I am a woodworker, an engineer, a maker, and a tinkerer. I built myself a workbench that height adjustable and completely solid that will last for generations. The full project description is here. But if your like me, you will find that a project, though completed, is never really done. I started this blog to document my starting point for any modifications and upgrades I do to the bench. See a video of the project by clicking here if you don't have flash or watch below:
Make a shop stool that can adjust to multiple heights, or even make it a little “prettier” and place it in a home. Please Subscribe. View Video HERE.
I have just about finished the bench. As it is right now, everything is functioning and I have moved it over to the actual work area. Tasks completed include:1) Mounted clips on the stretcher for the face clamps;2) Drilled holes in the bars of the face clamps so they can be adjusted with speed pins;3) Milled and mounted the drop-in clamping blocks for the tail vice clamps (used in the well);4) Cut and mounted the planing wedge to the front rail. Here are the pics.I don’t have a pic of...
I have an update on the bench. The top is completed and I’m nearing the home stretch. I’m already starting to come up with ideas for special uses/jigs for the inserts in the well… I measured and drilled the holes for the end supports of the well and then threaded my pipe stock and checked for level. I also cut the blocks that are moved when you need to adjust the lateral clamps and positioned them above each leg and the center support. I laid in the MDF panels to make sur...
Last week I finished drilling many holes for the sides of the well. These included the holes for the clamping bars as well as the pilot holes and countersinks for the confirmat screws. This took a bit of time because of all the measuring and trial and error positioning to ensure I didn’t make any major mistakes since the FWW plans were subject to interpretation and my sketchup plans (last entry) were a little inaccurate regarding the size of the clamping bars. It paid off though. For ...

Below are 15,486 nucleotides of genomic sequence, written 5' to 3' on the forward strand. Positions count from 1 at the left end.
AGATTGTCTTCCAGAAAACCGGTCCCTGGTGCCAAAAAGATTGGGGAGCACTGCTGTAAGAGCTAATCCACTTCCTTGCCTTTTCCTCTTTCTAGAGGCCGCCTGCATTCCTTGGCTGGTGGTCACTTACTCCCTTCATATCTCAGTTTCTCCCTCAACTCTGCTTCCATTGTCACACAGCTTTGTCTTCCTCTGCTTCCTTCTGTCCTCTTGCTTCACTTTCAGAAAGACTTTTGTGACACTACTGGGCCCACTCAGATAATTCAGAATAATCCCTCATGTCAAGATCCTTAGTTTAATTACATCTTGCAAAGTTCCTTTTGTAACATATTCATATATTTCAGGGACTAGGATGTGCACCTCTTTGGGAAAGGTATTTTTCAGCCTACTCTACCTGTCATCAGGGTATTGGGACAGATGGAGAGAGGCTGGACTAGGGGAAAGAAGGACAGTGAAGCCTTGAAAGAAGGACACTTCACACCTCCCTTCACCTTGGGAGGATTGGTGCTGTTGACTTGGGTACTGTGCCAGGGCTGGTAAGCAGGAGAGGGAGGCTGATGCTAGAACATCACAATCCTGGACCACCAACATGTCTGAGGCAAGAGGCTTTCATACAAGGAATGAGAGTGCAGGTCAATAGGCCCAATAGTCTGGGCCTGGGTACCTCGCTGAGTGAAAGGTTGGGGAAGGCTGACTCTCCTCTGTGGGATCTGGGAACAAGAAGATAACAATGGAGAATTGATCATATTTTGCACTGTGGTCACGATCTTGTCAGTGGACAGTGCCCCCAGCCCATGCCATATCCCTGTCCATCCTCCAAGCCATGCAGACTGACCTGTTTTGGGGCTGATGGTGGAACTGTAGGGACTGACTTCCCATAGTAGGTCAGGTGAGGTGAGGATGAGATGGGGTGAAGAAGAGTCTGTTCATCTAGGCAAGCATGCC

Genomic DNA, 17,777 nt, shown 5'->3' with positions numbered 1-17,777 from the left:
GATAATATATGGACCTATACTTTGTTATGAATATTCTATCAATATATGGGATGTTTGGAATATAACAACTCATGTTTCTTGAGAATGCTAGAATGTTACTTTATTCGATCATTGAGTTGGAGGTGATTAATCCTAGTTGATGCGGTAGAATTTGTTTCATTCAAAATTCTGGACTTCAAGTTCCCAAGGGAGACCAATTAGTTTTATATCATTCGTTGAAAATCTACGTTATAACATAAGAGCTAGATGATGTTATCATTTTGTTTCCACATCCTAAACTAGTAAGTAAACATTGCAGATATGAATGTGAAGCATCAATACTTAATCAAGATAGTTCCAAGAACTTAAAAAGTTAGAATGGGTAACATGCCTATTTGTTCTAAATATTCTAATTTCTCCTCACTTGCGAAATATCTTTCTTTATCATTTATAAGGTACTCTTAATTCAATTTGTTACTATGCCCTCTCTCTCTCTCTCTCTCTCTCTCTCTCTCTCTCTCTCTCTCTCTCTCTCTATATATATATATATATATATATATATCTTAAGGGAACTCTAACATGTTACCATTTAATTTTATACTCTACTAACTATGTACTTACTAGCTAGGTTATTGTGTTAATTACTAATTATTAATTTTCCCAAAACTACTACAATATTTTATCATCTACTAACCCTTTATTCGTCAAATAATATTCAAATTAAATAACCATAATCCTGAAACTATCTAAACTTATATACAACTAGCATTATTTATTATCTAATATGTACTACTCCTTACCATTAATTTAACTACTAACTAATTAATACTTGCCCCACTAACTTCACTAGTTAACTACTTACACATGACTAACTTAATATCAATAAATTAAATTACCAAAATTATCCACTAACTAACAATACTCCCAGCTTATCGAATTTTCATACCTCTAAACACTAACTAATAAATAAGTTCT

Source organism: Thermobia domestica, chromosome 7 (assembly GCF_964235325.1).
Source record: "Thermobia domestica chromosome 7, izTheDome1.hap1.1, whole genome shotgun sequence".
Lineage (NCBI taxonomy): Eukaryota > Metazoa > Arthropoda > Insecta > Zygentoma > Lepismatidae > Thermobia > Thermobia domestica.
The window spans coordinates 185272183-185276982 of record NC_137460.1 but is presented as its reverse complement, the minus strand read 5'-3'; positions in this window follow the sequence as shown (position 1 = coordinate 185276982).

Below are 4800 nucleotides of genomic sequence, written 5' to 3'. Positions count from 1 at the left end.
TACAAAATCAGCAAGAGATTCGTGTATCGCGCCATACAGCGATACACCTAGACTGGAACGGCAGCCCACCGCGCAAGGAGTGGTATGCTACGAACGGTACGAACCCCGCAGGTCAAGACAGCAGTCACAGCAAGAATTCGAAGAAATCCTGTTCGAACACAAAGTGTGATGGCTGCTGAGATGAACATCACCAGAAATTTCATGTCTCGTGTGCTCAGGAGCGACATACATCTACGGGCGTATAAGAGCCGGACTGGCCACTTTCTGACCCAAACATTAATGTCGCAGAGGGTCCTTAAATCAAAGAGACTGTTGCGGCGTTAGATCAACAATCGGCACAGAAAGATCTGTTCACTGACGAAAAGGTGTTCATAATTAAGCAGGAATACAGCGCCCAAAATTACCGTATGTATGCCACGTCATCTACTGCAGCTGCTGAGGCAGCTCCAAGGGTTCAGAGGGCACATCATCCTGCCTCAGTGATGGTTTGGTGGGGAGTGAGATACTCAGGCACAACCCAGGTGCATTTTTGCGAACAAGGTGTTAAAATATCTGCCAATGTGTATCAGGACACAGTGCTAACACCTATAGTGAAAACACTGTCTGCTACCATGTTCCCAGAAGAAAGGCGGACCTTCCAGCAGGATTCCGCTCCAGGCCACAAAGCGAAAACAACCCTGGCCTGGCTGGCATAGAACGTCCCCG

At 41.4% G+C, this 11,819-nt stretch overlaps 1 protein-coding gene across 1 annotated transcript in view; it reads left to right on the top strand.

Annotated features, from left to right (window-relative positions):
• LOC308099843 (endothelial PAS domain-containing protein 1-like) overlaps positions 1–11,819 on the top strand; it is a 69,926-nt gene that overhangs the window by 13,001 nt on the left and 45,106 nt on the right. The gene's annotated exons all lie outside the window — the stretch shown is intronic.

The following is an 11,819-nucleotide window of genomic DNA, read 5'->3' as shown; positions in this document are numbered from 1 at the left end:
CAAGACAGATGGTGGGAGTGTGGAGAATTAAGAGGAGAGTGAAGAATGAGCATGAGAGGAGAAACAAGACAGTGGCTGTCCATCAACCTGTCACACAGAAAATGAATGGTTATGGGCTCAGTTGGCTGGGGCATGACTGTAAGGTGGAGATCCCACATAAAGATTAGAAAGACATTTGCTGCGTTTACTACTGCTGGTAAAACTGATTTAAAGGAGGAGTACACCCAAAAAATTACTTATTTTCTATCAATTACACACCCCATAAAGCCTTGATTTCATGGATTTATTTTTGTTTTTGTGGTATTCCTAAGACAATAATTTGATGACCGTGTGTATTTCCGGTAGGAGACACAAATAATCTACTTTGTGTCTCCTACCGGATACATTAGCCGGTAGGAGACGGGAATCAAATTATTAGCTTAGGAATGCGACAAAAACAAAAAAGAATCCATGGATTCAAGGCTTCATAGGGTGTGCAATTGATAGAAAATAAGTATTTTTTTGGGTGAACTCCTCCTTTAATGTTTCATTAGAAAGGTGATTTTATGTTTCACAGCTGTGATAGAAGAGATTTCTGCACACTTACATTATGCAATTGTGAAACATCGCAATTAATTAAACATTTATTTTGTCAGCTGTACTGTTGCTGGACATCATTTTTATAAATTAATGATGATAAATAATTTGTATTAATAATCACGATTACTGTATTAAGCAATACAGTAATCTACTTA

I made this fixture as part of the puttering around I did in the shop this weekend. It wish I had already had it built the other day when I made my shelf pin jig since it would have sped up that process considerably. Building the fixture was the thing that did go smoothly this weekend. My work on the closet shelf/cabinet could have gone more smoothly (I messed up pretty badly with the flush trim bit since I didn’t really have enough surface to support the router’s base). Alas, I d...
- My Journey As A Creative Designer - Woodworking and Beyond - 1742 parts
- Extremely Average - 324 parts
- Workshop Development - 107 parts
- A journey into the workshop. - 105 parts
- Just for Fun... - 97 parts
- Daily Update - 87 parts
- Life as an Amateur Woodworker - 79 parts
- "Hobbit Holes in MyWorld" --by RusticWoodArt - 77 parts
- As The Lathe Turns - 76 parts
- WoodWriting Haiku Thursday's --by RusticWoodArt - 74 parts
- Sheila Landry (scrollgirl) - 1767 entries
- dbhost - 418 entries
- frank - 417 entries
- degoose - 397 entries
- Ecocandle - 325 entries
- MsDebbieP - 314 entries
- Karson - 305 entries
- mafe - 304 entries
- Martin Sojka - 296 entries
- William - 258 entries
- shipwright - 246 entries
- Betsy - 228 entries
- stefang - 220 entries
- robscastle - 218 entries
- Dave Rutan - 213 entries
- Stevinmarin - 212 entries
- Todd A. Clippinger - 207 entries
- Gary Fixler - 204 entries
- Smitty_Cabinetshop - 193 entries
- A Slice of Wood Workshop - 190 entries